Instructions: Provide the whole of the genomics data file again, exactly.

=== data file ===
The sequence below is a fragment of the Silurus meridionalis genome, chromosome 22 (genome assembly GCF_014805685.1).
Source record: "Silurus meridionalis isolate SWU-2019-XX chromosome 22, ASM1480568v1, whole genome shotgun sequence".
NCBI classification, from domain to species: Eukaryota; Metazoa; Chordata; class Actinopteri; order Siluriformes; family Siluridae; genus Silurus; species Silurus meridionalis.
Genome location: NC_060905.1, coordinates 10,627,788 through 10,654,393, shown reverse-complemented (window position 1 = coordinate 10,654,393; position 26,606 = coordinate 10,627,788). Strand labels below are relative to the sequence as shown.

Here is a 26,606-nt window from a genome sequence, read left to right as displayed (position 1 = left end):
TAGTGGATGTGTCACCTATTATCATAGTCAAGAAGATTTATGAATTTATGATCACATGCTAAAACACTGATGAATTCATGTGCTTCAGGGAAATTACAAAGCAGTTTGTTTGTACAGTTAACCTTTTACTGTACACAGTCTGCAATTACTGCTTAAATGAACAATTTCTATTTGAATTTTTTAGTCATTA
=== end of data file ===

The sequence below is a fragment of the Silurus meridionalis genome, chromosome 22 (genome assembly GCF_014805685.1).
Source record: "Silurus meridionalis isolate SWU-2019-XX chromosome 22, ASM1480568v1, whole genome shotgun sequence".
NCBI classification, from domain to species: Eukaryota; Metazoa; Chordata; class Actinopteri; order Siluriformes; family Siluridae; genus Silurus; species Silurus meridionalis.
Genome location: NC_060905.1, coordinates 10,627,788 through 10,654,393, shown reverse-complemented (window position 1 = coordinate 10,654,393; position 26,606 = coordinate 10,627,788). Strand labels below are relative to the sequence as shown.

Here is a 26,606-nt window from a genome sequence, read left to right as displayed (position 1 = left end):
TAGTGGATGTGTCACCTATTATCATAGTCAAGAAGATTTATGAATTTATGATCACATGCTAAAACACTGATGAATTCATGTGCTTCAGGGAAATTACAAAGCAGTTTGTTTGTACAGTTAACCTTTTACTGTACACAGTCTGCAATTACTGCTTAAATGAACAATTTCTATTTGAATTTTTTAGTCATTA